ChanServ changed the topic of #rust-embedded to: Welcome to the Rust Embedded IRC channel! Bridged to and logged at, code of conduct at
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<sneakernet[m]> power, atomics, scheduling)
<sneakernet[m]> <diondokter> "Are you the person that left the..." <- what I've seen of embassy I like, but your video assumes that embassy has poly-filled the hardware abstraction - which you suggest "testing" to validate. if embassy doesn't claim to support your target, "testing" is a crapshoot as to what functionalities embassy actually provides - maybe the code is functional, but doesn't provide hardware level behaviors of embassy (low
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<AlexChen[m]> <diondokter> "Are you the person that left the..." <- hello
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<JamesMunns[m]> I'd probably write my own based on a vec or a `[Option<T>; N]`, maybe with your own trait to calculate an arbitrary "score" where "lowest score loses".
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<ryan-summers[m]> > <> I'm looking for a data structure similar to an LRU, but where order is still maintained based on a partially ordered property of the members. Best illustrated by the use case: I can keep (say) 8 concurrent connections, and if a new one comes in I want to drop the old, but incomplete connections should be dropped first, then unauthenticated connections, then connections.
<ryan-summers[m]> * WOouldn't this just be a standard list-like-structure (i.e. a Vec or something) where you did a custom `Ord` implementation or similar to figure out if something should get dropped?
<JamesMunns[m]> idk if that has a name, but you have enough requirements I'd probably just write my own quickly instead :D
<JamesMunns[m]> hmm, do you want them to be kept in *insertion* order, or *score* order, or "doesn't matter as long as they get evicted by score"?
<JamesMunns[m]> so more "least recently added" rather than "least recently used"?
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<chrysn[m]> It is just a list structure yes, somewhere between a heapless Vec and an array (depending on whether you put in T or Option<T>). The LRU part ensures that it is sorted (commonly using linked indices).
<chrysn[m]> Yeah, implementing it on my own is a viable route, just didn't want to build yet another if it existed :-)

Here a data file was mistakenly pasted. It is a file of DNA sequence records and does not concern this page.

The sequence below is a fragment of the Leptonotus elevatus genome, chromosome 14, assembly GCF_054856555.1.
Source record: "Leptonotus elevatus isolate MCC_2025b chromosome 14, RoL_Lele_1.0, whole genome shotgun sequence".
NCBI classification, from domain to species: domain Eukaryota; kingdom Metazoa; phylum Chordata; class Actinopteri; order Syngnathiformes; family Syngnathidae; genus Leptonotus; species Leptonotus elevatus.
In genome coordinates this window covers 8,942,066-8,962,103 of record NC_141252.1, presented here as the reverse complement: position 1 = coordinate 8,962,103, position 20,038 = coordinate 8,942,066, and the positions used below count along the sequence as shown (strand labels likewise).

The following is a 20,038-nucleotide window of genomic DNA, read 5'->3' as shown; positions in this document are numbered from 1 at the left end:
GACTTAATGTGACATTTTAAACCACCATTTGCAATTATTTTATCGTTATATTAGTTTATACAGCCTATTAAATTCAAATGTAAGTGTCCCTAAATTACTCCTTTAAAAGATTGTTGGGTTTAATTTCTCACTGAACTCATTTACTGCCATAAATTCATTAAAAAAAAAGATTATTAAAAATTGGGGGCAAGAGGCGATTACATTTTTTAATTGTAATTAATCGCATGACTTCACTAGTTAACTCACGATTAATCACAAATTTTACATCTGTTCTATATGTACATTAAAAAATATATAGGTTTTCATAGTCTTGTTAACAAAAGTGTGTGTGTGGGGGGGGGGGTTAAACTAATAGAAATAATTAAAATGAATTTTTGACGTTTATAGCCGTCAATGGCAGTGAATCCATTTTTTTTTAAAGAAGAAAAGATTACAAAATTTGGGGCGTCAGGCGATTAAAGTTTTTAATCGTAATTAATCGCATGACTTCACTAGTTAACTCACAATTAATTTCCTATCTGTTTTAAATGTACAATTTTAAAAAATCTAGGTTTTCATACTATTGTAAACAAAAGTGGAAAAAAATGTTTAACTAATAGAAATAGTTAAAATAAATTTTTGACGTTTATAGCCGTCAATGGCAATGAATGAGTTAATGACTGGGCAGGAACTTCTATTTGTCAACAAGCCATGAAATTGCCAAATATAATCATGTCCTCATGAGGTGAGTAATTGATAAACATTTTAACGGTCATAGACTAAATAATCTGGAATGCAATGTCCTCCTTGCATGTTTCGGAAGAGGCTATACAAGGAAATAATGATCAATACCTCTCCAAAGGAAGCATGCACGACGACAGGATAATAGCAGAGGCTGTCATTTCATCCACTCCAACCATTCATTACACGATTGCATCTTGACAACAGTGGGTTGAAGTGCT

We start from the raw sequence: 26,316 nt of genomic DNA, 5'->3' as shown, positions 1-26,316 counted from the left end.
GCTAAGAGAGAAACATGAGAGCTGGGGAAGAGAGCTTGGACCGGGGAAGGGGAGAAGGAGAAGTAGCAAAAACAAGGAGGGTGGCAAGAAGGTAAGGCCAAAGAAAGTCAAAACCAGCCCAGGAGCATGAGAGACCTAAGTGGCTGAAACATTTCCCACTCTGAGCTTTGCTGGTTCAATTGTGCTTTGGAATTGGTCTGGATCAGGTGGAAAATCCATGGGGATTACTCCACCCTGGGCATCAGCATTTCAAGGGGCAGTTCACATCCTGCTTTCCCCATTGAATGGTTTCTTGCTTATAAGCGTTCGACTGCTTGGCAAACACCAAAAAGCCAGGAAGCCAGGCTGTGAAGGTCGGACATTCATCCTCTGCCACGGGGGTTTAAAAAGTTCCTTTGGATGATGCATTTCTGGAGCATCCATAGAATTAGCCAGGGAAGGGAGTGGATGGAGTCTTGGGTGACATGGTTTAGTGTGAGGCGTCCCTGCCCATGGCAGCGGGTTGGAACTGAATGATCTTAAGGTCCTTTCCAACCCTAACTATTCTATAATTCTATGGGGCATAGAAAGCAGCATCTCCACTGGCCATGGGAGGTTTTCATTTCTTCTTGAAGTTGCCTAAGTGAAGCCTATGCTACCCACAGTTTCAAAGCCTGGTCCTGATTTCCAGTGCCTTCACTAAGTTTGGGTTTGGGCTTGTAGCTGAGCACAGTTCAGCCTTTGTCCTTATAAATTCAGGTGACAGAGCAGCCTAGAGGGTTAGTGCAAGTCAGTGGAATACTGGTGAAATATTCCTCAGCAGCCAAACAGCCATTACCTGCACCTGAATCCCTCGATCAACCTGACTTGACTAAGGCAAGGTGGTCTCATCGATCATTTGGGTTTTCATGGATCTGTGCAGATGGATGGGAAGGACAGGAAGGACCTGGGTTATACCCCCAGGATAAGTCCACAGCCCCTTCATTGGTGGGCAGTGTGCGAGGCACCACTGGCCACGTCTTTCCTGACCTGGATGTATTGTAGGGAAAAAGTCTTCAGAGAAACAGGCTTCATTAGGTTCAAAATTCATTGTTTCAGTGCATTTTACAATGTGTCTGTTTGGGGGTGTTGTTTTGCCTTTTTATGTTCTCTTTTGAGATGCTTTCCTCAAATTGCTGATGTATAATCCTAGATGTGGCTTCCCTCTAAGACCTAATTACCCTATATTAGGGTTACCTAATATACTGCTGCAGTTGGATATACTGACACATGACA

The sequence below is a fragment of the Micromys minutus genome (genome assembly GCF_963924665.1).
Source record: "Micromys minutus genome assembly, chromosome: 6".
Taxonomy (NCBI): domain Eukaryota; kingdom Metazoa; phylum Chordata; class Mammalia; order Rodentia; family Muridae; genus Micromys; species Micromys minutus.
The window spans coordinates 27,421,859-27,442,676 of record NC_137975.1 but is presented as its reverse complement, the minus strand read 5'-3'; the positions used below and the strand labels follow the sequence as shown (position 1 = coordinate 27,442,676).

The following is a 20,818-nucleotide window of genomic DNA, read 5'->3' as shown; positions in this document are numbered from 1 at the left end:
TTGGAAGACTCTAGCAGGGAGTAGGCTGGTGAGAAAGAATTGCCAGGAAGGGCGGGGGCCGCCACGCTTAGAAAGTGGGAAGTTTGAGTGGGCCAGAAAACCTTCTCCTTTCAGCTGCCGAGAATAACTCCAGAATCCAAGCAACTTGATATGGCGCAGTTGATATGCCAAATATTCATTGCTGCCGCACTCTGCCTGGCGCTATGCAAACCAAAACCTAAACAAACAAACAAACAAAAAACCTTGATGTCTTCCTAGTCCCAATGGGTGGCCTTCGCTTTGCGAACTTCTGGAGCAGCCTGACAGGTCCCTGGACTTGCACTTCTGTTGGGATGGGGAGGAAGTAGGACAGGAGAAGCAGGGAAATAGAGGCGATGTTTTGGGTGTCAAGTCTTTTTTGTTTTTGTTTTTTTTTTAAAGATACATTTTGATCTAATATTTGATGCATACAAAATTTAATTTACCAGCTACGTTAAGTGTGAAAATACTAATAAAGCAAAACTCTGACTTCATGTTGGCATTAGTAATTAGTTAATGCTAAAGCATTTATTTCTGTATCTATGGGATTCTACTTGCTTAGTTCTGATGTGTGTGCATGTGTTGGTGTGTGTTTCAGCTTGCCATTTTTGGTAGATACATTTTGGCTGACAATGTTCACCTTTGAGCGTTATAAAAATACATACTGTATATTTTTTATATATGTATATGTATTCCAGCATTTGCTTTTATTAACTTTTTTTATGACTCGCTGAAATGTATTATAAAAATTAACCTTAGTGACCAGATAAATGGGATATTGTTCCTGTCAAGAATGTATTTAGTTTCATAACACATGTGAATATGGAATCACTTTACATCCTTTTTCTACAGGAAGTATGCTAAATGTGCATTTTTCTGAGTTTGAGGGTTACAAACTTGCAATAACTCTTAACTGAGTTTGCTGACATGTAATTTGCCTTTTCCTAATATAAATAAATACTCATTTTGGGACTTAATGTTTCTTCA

<JamesMunns[m]> you said you DON'T want touching it to move it to the front of the list
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<sarath08071994[m> Hi, I am working on the hello world cross compilation for the quectel AG35 board which is running Linux os.... (full message at <>)
<sarath08071994[m> This the make file c code compilation
<sarath08071994[m> For rust hello world code compilation how to configure config.toml ?
<sarath08071994[m> I have done this configuration but I am getting linker issue
<sarath08071994[m> Can anyone please help me with this
<JamesMunns[m]> (misc note: matrix dot org is having some problems at the moment, in case you are seeing issues:
<vollbrecht[m]> It seams the Matrix Server have an outage today, so maybe take a while till they recover and churn through the backlog 🔥
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<thejpster[m]> I wrote a quick shell script for trying a bunch of different target-cpu and target-feature options:
<thejpster[m]> TL;DR: The defaults are now a little better, but I still can't turn off FPU support once `cortex-m33` (and friends) has turned it on.
<thejpster[m]> that text is what I propose for the thumb target docs
<ryan-summers[m]> General question: I want to use an async library in a project where I don't have access to async support (it's nested through callbacks exposed on other libraries, where the callbacks aren't runin async contexts). Is there any mechanism to loop on a single async task until it completes?
<ryan-summers[m]> Awesome, thanks. Was looking for just that
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<gdamjan[m]1> is the embedded tag/keyword used consistently on ?
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<mameluc[m]> <gdamjan[m]1> "is the embedded tag/keyword used..." <- I think no_std is more reliable